Home Forums Meteors Quadrantids 2015 Hi,

Bill Ward


Thanks Alex, That’s the plan. I have one on bearing 130 at ~45 deg as weather permits.

Back to the Quadrantids, I did record several others, all fainter and one through considerable cloud. When processing them I noticed something of (possible) significance.


These are the synthetic spectra of 4 Quadrantids.

Q1 is of the first post. Q2, Q3 and Q4 were the fainter ones.

Note: I have made no attepmt to align the lines in this case. They were all captured with the same 300 groove/mm grating. Due to varying angles with respect to the dispersion axis it looks like they have different dispersions (the lines at varying distances from one another) this is a geometric effect caused by the re-orientation process. The physical dispersion is the same in all.

Now, it is apparent that Q2, Q3 and Q4 have the green Magnesium (~518nm) line brighter than the yellow Sodium (~590nm) line. With Q1 it is a bit difficult to tell. This is where the graphs now have to come into play.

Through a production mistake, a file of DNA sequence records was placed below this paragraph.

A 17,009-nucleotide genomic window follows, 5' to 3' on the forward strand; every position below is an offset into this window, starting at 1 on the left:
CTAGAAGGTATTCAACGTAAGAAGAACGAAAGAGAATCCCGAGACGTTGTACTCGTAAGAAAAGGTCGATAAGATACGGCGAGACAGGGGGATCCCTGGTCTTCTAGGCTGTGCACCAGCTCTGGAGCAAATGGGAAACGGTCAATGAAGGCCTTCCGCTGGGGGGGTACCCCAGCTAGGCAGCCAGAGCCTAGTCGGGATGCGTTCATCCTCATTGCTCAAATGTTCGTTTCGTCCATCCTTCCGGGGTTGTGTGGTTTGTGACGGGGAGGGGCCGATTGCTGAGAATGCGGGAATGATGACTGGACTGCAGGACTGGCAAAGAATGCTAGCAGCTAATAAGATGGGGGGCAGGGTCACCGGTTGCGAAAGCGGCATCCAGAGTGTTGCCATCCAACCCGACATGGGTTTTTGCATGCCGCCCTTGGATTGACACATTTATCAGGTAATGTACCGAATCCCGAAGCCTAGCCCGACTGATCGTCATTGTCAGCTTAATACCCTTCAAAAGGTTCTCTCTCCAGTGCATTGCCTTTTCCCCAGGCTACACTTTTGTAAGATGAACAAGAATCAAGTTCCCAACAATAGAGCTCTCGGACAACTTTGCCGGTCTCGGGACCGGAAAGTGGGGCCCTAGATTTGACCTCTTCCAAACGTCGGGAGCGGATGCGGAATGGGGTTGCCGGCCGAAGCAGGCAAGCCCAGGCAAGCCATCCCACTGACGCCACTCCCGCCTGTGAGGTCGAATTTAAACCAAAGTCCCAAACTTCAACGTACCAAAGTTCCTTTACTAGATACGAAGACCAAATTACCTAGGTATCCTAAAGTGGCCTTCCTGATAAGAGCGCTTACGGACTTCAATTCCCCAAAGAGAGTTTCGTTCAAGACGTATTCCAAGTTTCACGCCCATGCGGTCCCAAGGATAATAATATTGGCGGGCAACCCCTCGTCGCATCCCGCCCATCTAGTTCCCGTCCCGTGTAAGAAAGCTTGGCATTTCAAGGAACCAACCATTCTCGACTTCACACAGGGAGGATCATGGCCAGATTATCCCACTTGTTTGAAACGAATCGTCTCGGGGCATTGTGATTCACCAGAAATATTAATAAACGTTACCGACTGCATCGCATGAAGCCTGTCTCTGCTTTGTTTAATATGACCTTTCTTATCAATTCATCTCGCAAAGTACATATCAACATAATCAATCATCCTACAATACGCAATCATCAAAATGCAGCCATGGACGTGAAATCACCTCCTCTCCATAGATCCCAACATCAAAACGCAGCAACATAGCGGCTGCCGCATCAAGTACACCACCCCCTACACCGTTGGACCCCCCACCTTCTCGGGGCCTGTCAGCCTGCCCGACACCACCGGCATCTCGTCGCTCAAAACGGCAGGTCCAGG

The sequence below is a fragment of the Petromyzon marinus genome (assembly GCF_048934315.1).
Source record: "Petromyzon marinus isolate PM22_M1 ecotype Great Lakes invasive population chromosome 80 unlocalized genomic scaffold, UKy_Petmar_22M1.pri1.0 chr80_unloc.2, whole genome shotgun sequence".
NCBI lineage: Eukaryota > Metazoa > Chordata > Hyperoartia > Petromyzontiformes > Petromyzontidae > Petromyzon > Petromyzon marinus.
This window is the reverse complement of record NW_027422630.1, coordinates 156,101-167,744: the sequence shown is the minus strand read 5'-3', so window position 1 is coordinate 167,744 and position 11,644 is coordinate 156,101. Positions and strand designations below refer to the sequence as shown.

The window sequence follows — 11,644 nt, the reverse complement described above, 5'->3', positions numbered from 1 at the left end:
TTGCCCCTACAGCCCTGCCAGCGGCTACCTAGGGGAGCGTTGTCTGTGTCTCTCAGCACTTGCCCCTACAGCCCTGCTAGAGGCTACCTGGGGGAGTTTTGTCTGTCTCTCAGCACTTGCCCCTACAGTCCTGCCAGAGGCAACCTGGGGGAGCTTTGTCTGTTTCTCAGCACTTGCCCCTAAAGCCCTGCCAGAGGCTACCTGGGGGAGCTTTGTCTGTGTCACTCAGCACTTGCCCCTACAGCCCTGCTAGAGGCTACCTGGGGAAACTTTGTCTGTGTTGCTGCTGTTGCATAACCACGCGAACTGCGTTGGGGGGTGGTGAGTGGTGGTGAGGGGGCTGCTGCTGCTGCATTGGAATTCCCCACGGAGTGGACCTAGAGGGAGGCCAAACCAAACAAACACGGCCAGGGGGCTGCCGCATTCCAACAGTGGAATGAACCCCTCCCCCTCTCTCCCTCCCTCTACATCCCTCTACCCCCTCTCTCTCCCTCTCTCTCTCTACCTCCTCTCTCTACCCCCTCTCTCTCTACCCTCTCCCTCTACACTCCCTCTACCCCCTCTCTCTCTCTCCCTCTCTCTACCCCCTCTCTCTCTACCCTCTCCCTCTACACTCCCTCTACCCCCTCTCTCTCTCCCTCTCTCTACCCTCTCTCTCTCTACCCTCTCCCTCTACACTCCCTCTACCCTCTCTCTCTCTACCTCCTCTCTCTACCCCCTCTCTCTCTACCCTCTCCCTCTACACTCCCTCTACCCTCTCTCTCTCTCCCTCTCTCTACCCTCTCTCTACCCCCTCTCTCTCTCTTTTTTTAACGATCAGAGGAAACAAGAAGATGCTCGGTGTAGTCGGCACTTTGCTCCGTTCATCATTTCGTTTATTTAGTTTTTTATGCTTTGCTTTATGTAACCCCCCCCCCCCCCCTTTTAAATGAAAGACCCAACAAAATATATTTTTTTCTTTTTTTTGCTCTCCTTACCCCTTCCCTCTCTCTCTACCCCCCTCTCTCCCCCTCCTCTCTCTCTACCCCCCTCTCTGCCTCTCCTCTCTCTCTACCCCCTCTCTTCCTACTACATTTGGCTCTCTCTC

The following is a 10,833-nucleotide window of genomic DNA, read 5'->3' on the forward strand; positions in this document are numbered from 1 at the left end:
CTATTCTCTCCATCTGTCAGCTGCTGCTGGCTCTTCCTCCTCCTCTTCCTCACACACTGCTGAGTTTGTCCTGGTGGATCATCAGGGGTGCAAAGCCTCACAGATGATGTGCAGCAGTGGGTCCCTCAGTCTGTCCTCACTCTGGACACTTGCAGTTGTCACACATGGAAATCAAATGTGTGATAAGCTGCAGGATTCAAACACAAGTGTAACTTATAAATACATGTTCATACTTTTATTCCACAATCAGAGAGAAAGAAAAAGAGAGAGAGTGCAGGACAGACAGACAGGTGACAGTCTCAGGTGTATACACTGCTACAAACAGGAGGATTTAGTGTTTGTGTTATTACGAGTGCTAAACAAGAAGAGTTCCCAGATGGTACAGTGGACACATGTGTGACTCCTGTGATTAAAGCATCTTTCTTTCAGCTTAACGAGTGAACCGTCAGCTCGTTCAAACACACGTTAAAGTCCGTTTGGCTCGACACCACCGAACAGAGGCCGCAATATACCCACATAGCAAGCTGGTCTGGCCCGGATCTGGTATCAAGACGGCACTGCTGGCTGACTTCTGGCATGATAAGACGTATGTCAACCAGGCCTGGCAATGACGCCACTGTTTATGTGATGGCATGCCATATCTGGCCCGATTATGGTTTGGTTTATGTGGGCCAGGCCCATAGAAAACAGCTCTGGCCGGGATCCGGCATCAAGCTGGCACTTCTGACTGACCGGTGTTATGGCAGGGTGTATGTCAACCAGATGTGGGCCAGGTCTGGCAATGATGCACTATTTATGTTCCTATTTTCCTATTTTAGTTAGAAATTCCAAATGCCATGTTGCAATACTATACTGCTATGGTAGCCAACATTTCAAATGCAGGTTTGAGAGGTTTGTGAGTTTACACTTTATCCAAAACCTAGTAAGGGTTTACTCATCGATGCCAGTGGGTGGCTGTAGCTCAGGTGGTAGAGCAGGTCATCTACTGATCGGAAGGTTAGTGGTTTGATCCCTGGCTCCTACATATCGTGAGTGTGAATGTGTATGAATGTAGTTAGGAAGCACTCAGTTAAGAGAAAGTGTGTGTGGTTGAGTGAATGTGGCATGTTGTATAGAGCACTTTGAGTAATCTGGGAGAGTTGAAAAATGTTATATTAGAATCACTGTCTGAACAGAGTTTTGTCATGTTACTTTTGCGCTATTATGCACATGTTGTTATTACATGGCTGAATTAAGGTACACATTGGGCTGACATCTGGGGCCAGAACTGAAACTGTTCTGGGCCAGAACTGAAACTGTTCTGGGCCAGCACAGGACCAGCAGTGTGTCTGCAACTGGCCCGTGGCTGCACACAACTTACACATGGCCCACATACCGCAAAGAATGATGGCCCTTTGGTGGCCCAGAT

The graphs are in the same order. It is clear that Q1 is the only one where the Magnesium line (518nm) is lower than the Sodium line (590nm).

(Worthy of a “Ta Dah!”  at this point, perhaps)

So does this mean that Q1 was not a Quadrantid, I’m not sure. (I don’t think anyone would be either) A, presumably, slightly larger meteoroid would experience different heating and stress which could conceivably result in a different emission profile.

However, it could be that Q1 was not a Quadrantid afterall and merely was coincidental on the sky with respect to the radiant.
A Quadran Muralis mystery….